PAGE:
Successfully reported this slideshow.
We use your LinkedIn profile and activity data to personalize ads and to show you more relevant ads. You can change your ad preferences anytime.

Mental Health


Published on

Mental Health Nursing

Published in: Health & Medicine
  • very well done slide! great health info!
    Are you sure you want to  Yes  No
    Your message goes here

Mental Health

  1. 1. Unit 1 Course Introduction Mental Health and Illness Legal/Ethical Professional Standards
  2. 2. Qualities of Mentally Healthy Person <ul><li>Relative happiness </li></ul><ul><li>Self control </li></ul><ul><li>Reality orientation </li></ul><ul><li>Effective at work and social roles </li></ul><ul><li>Accurate self concept (locus of control, self esteem) </li></ul>
  3. 3. DSM IV Diagnostic and Statistical Manual <ul><li>Axis I: Major mental disorder </li></ul><ul><li>Axis II: Personality disorder/mental retardation </li></ul><ul><li>Axis III: General Medical Conditions </li></ul><ul><li>Axis IV: Psychosocial/Environmental factors affecting the situation </li></ul><ul><li>Axis V: Global Assessment of Functioning Scale (GAF) </li></ul>
  4. 4. Professional Standards <ul><li>ANA Standards from Cover of Text </li></ul><ul><li>Patient Care Standards </li></ul><ul><li>Rationale for Standards </li></ul><ul><li>RN responsibility-how it fits with legal and ethical aspects of the profession </li></ul>
  5. 5. Ethical Positions <ul><li>Beneficence: duty to do what is of benefit to others </li></ul><ul><li>Autonomy: Right to self determine choices affecting oneself </li></ul><ul><li>Justice: right to fair treatment </li></ul><ul><li>Fidelity (non maleficence):doing no wrong to client, acting with loyalty </li></ul>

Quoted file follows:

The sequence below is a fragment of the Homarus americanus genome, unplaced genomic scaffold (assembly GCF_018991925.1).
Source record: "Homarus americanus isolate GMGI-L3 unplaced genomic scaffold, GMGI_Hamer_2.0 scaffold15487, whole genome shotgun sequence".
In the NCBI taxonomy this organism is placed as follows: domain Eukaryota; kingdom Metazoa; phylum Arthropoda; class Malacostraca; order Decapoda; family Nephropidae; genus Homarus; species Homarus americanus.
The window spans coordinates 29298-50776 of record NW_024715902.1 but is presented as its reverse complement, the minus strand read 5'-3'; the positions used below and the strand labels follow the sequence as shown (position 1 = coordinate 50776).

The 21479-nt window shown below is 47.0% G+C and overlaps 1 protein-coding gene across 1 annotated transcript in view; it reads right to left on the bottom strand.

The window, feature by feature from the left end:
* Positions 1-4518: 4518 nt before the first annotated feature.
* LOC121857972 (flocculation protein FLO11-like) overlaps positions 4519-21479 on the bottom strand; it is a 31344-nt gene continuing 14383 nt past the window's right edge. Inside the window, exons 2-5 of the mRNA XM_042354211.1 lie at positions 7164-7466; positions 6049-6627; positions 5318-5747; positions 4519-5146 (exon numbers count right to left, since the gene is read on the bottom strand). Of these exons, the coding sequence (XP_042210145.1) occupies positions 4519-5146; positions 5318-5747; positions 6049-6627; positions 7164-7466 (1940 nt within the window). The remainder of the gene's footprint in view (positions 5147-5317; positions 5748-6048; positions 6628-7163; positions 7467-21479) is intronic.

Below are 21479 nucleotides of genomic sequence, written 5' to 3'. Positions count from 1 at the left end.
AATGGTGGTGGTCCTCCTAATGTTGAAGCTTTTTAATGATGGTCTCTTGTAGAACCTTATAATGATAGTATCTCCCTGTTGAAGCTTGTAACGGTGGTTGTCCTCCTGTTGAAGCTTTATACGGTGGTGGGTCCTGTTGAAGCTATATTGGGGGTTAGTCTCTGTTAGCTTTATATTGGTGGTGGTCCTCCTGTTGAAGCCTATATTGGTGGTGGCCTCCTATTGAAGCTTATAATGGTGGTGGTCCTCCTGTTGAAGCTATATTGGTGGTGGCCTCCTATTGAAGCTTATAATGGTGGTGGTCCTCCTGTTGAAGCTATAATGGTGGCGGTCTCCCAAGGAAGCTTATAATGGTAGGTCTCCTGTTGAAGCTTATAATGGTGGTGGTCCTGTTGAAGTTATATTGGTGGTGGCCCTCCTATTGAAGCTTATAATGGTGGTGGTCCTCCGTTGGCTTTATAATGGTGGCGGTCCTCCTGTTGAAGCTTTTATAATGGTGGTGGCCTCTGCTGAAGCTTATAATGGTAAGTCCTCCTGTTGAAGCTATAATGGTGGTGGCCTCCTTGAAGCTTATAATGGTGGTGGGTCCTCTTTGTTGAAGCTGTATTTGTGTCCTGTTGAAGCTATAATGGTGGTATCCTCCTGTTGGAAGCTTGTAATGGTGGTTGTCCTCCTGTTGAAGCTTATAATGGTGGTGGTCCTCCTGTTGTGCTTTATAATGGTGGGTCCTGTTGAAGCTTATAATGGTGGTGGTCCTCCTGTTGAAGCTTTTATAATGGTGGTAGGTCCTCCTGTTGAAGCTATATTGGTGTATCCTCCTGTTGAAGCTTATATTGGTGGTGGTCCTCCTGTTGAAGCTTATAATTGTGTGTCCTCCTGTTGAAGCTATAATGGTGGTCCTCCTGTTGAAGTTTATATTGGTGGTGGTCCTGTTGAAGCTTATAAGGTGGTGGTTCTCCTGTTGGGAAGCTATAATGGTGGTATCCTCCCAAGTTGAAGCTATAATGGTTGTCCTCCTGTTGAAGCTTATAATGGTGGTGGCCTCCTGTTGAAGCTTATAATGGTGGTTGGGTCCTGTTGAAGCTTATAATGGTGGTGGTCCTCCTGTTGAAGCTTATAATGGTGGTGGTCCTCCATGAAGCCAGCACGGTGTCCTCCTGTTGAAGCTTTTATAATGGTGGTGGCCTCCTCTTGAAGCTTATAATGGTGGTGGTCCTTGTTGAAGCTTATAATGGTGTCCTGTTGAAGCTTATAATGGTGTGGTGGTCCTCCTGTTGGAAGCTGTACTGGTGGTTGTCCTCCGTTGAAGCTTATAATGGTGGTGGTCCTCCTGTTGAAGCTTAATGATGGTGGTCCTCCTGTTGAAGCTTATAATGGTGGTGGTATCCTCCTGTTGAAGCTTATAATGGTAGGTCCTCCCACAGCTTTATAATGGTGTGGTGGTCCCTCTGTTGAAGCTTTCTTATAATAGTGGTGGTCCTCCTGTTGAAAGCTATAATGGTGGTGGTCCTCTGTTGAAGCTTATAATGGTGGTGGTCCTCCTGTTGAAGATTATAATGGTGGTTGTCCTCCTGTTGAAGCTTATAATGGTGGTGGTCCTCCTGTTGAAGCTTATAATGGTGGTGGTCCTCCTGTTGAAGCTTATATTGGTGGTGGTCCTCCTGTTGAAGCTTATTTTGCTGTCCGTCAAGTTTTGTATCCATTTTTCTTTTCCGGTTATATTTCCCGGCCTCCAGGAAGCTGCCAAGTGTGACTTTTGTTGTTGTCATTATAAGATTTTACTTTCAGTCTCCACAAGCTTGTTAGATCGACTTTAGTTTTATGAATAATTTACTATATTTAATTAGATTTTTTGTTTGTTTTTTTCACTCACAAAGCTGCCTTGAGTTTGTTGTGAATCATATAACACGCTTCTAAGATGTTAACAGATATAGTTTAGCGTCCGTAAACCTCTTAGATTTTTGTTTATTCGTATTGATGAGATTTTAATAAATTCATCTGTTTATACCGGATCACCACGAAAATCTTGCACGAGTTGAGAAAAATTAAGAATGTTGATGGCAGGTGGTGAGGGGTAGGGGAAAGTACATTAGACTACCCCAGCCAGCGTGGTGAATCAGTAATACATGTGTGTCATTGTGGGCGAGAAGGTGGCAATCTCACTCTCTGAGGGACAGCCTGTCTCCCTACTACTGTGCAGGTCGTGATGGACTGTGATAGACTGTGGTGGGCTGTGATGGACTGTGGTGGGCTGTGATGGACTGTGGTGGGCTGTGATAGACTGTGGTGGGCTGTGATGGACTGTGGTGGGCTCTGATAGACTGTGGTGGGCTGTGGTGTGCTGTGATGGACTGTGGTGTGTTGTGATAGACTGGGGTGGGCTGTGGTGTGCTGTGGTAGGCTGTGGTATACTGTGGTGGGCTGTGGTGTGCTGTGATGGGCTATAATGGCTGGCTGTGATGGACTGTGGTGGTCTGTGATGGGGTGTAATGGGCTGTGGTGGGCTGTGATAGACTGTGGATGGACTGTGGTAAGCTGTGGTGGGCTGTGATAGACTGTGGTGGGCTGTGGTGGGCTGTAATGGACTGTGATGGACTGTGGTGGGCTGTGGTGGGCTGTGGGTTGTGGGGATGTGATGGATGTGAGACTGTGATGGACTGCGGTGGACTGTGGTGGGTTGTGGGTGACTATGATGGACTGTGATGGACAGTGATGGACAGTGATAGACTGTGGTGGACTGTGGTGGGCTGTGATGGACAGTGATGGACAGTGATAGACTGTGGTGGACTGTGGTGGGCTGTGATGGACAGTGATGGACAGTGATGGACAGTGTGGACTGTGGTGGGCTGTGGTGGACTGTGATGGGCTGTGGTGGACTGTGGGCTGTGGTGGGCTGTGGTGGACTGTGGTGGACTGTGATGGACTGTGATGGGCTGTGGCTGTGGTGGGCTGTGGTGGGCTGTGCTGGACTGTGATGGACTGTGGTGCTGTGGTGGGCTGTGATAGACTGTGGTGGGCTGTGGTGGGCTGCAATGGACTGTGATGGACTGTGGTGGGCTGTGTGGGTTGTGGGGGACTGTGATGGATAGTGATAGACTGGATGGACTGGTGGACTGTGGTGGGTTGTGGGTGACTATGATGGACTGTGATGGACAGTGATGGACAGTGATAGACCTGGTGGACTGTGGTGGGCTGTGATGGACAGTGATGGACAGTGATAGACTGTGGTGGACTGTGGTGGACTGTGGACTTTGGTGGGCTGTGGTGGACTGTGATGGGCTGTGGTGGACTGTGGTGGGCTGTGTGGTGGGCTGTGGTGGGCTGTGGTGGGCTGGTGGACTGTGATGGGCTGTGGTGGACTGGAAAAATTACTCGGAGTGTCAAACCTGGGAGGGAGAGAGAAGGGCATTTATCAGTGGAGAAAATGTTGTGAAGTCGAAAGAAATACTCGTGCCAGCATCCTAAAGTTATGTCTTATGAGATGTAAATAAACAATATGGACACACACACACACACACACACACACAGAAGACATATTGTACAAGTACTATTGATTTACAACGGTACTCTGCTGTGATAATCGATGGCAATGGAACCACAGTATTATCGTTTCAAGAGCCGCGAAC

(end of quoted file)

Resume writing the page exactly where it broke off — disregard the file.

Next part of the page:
6. 6. Patient’s Bill of Rights <ul><li>Maintain civil rights: vote, contracts, religious </li></ul><ul><li>Client consent: refuse treatment, grievance </li></ul><ul><li>Communication: mail and phone/full and private </li></ul><ul><li>Freedom from harm: unnecessary restraint, isolation, medication </li></ul><ul><li>Dignity/respect </li></ul><ul><li>Confidentiality: both written (libel) and oral (slander) </li></ul><ul><li>Participation in care plan </li></ul>
  7. 7. Other legal points of interest <ul><li>Parens patriae: state as “parent” </li></ul><ul><li>Police power:right of state to protect society </li></ul><ul><li>Least restrictive alternative—guiding principle in mental health </li></ul><ul><li>Tarasoff decision—duty to warn </li></ul>
  8. 8. Voluntary Admission <ul><li>Signs self in, needs order, may be instead of involuntary admit. </li></ul><ul><li>For insurance to pay, often must show major mental illness, dangerousness, inability to manage as outpatient, start of Rx requiring close supervision </li></ul><ul><li>If requests d/c prematurely may get: regular d/c, AMA, or commitment petition filed. </li></ul>
  9. 9. Involuntary Admission <ul><li>If police bring in—called IDO immediate detention order, requires exam then decision re status </li></ul><ul><li>EDO—emergency detention order, signed by qualified medical personnel (ie MD). To court in 72 hours for decision. </li></ul><ul><li>If the decision is to commit at this time, it is called a temporary commitment (90 + 90). This decision is based on four criteria. </li></ul><ul><li>After 90 + 90 can be placed on indefinite commitment with a yearly review. </li></ul>
  10. 10. Types of Therapeutic Approaches (review!) <ul><li>Psychoanalytic </li></ul><ul><li>Rational Emotive Therapy </li></ul><ul><li>Cognitive Therapy </li></ul><ul><li>Behavioral Therapy </li></ul><ul><li>Milieu Therapy </li></ul><ul><li>Group Therapy </li></ul><ul><li>Medical/biologic therapy </li></ul>
  11. 11. Stages of Therapeutic Relationship <ul><li>1. Preorientation; prep, values clarification, history </li></ul><ul><li>2. Orientation: establish trust, boundaries, and client contract </li></ul><ul><li>3. Working: deal with problems and changing behavior </li></ul><ul><li>4. Termination: discuss progress, referral, say good bye </li></ul>
  12. 12. Refresh yourself regarding: <ul><li>HIPAA </li></ul><ul><li>Professional Dress </li></ul><ul><li>Know where to go for your clinical </li></ul>